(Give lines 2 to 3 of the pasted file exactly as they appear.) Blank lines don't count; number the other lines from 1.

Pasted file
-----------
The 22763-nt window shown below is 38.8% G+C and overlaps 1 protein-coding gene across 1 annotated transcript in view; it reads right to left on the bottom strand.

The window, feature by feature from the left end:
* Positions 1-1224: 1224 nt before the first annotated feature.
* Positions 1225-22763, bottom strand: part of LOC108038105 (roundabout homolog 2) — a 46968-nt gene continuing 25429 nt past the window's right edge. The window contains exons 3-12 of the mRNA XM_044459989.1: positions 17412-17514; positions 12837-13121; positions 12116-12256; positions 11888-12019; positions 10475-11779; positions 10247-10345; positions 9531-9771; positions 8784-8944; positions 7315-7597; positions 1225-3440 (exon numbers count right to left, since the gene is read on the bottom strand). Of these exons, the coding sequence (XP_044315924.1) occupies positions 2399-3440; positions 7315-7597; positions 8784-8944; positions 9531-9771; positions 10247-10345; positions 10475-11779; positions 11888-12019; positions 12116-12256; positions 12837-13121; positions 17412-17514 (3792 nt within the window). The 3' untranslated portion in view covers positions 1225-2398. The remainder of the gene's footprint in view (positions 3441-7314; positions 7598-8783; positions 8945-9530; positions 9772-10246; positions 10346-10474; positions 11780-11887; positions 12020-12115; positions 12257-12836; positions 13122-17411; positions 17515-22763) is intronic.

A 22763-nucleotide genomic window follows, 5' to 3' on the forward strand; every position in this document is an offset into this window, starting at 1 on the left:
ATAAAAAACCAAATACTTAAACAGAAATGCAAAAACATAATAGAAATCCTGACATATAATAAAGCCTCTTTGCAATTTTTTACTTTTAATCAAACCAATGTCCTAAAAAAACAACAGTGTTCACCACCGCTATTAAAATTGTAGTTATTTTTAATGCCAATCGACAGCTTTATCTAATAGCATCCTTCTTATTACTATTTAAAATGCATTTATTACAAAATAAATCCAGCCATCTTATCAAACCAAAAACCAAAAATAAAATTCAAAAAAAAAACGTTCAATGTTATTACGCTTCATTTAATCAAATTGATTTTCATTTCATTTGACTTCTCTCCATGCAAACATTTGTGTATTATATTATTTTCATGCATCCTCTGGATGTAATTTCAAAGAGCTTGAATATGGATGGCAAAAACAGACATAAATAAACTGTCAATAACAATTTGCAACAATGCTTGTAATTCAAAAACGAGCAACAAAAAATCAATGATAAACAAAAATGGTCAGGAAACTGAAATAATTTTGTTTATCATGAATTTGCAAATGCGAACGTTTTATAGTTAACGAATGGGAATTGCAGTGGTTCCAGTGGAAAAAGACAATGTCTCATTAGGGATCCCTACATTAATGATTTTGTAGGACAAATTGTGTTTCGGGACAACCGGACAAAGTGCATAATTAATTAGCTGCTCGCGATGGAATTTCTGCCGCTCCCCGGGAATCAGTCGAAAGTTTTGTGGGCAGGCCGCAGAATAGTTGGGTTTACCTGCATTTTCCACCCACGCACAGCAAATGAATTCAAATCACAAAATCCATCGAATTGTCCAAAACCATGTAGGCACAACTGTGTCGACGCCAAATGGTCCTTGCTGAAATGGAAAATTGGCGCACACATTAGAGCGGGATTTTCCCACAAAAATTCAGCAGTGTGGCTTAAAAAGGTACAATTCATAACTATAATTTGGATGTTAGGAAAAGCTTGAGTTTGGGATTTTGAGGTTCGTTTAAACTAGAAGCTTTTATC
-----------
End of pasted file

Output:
The window, feature by feature from the left end:
* Positions 1-1224: 1224 nt before the first annotated feature.